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Francis Jackson Garrison, William Lloyd Garrison, 1805-1879; the story of his life told by his children: volume 2 2 0 Browse Search
Francis Jackson Garrison, William Lloyd Garrison, 1805-1879; the story of his life told by his children: volume 1 2 0 Browse Search
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on anti-abolition sentiment, 521; favors non-intercourse, 2.5; excites mob against Thompson, 6, 7, 10, 12; loses its patronage, 35. Congregational Gen. Association, of Conn., opposes non-clerical moral teaching, 2.130, 35; of Mass., issues Pastoral Letter, 133.—See Orthodox Congregationalists. Connecticut, black law, 1.321, repealed, 2.243; no heed to Southern appeals, 76; protest against new slave States, 243. Cooley, Aaron and Daniel, 2.21, 24. Coolidge, Nathaniel, 2.29. Cooper, Emanuel, 1.353 Copley, Josiah, 1.220. Cornell, William M., Rev., 2.136. Cornish, Samuel E., Rev., 1.483. Courier (Boston), edited by J. T. Buckingham, 1.71; communications from G., 74-77, 97, 181, 218; abuse of Thompson, 440, 2.6; letters to Otis & Co., 1.521; excites Boston mob, 2.6, praises it, 36. Courier and Enquirer (N. Y.), edited by J. W. Webb, 1.383; stirs up mob against G., 381, 387, and Thompson, 446, 451, and abolitionists generally, 447; abuses H. Martineau, 2.56. Cowles,
Francis Jackson Garrison, William Lloyd Garrison, 1805-1879; the story of his life told by his children: volume 1, Chapter 11: first mission to England.—1833. (search)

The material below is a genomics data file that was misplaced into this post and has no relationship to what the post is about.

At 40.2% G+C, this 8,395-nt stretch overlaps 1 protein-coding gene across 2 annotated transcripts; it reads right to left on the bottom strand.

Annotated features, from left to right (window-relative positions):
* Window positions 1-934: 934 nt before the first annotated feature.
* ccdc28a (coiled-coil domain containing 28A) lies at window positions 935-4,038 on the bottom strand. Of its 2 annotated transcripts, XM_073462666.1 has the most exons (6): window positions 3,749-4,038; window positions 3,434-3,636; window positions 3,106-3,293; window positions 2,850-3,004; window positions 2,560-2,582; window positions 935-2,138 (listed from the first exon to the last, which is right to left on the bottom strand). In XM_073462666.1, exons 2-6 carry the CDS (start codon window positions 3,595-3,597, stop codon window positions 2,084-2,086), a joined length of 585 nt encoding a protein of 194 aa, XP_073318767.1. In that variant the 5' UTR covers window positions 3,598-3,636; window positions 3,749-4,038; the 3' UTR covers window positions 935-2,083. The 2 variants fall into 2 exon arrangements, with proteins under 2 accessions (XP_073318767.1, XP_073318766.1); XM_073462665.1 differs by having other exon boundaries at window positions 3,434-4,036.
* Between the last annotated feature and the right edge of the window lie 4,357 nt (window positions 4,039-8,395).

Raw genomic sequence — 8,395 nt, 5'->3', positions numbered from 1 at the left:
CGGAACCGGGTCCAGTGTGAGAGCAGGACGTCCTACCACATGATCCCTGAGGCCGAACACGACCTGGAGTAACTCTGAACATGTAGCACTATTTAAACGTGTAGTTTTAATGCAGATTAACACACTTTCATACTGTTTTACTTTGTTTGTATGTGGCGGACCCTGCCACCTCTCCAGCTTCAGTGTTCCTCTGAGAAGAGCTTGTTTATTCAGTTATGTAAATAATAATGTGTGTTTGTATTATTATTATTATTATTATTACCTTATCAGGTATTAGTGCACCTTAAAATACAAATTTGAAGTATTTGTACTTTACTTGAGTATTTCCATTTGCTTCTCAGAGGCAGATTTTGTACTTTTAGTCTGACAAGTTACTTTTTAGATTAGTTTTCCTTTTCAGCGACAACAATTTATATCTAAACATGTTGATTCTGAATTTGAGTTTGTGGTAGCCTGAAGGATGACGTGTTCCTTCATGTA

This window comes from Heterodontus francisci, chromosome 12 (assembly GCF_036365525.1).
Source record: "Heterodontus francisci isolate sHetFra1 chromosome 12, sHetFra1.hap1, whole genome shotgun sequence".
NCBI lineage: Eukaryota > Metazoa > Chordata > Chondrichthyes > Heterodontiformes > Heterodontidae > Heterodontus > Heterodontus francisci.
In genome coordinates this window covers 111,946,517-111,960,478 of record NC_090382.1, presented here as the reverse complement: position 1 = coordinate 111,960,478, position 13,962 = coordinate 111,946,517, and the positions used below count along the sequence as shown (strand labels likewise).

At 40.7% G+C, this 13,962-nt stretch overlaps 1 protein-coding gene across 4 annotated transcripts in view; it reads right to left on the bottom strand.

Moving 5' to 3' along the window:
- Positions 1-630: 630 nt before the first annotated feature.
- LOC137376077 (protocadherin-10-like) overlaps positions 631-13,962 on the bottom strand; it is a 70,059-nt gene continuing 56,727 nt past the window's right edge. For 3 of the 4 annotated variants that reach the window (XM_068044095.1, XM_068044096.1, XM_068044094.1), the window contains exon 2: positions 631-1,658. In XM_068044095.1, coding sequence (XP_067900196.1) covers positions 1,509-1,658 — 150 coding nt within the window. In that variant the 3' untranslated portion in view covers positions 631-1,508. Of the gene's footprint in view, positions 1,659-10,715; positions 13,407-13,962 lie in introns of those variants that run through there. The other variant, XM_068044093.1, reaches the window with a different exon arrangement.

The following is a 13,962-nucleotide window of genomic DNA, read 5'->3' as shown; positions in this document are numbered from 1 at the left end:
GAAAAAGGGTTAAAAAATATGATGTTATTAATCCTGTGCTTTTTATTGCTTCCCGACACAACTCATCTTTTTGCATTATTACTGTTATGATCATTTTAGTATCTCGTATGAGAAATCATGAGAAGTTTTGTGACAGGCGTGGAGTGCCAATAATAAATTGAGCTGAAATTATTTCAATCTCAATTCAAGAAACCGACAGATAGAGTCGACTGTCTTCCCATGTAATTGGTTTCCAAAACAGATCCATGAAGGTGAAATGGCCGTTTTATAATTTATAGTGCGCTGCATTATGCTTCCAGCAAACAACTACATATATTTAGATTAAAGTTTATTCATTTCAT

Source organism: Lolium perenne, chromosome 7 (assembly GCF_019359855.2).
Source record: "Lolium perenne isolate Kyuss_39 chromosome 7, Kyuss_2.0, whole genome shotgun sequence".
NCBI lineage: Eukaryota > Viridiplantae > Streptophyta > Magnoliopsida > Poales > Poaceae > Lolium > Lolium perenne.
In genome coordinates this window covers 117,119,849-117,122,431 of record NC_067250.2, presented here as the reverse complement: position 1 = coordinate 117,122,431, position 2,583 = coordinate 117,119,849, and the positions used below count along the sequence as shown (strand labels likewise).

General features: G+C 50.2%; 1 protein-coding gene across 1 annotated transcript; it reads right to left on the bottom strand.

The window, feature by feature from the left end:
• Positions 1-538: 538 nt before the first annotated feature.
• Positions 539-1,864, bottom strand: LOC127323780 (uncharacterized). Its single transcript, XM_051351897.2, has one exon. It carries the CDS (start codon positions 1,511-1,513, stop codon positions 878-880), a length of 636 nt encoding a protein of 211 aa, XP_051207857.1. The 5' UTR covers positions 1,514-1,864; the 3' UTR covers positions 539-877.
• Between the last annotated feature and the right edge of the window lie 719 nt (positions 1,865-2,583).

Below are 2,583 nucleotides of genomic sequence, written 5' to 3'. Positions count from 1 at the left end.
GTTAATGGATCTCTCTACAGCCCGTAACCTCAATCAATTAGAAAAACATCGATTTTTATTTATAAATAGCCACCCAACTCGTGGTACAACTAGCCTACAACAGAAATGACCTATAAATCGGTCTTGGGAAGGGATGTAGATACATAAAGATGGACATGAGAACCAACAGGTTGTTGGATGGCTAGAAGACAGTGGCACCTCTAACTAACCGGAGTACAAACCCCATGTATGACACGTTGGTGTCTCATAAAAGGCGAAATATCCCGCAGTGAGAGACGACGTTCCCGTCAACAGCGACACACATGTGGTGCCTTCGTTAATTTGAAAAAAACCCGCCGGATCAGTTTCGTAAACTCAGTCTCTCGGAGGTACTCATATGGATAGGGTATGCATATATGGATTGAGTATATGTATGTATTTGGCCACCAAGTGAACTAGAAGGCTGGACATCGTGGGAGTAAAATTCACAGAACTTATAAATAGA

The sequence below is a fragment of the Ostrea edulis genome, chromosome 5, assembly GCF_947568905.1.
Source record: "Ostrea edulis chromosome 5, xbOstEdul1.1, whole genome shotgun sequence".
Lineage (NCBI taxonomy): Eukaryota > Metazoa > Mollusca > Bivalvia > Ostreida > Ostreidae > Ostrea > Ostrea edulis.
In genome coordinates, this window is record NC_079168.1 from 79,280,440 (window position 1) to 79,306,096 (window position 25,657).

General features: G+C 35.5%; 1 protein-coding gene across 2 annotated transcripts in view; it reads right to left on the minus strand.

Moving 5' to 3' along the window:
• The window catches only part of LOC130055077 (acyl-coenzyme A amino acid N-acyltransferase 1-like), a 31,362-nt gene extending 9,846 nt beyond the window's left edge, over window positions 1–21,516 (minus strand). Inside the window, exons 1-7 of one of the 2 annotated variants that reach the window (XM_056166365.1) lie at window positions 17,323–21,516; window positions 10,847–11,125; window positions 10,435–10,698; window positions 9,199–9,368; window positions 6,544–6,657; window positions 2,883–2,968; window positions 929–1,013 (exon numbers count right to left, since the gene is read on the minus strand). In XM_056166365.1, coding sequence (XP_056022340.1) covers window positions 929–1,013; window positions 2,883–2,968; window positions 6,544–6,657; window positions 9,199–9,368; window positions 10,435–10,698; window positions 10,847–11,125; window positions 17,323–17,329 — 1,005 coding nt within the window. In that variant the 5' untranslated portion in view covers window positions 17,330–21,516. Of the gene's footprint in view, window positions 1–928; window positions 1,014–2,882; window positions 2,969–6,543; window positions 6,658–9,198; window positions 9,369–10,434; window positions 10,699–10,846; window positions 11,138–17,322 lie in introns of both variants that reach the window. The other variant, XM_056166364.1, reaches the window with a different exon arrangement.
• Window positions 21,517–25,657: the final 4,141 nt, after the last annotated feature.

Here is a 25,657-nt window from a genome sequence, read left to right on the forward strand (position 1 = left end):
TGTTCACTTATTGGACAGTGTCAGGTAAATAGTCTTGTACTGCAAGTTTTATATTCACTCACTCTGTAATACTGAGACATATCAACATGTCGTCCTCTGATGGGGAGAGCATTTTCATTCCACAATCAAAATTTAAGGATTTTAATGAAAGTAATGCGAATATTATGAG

to Mr. Cresson, who, in the most offensive manner, refused to receive it from Mr. Phillips. It was then tendered him by Mr. William Horsenail, of Dover, but he declined taking it, stating that arrangements had been made with Dr. Hodgkin and Joseph T. Price for an interview with me. Afterwards it was presented a third time by Mr. Jeremiah Barrett, and again rejected. Mr. Cresson was finally induced to receive it from the hands of Mr. Phillips, in the presence of Messrs. J. T. Price and Emanuel Cooper. His answer simply repeated the allegation that he was in the hands of his friends, above named, to whom Mr. Garrison promptly addressed an enquiry as to their determination. They replied that a private interview in the presence of a few friends impartially chosen would be desirable in the first instance; but Mr. Garrison rightly looked upon this as a mere ruse to avoid a public meeting, and to obscure the fact that his business was exclusively with the 2d Ann. Report N. E. A. S.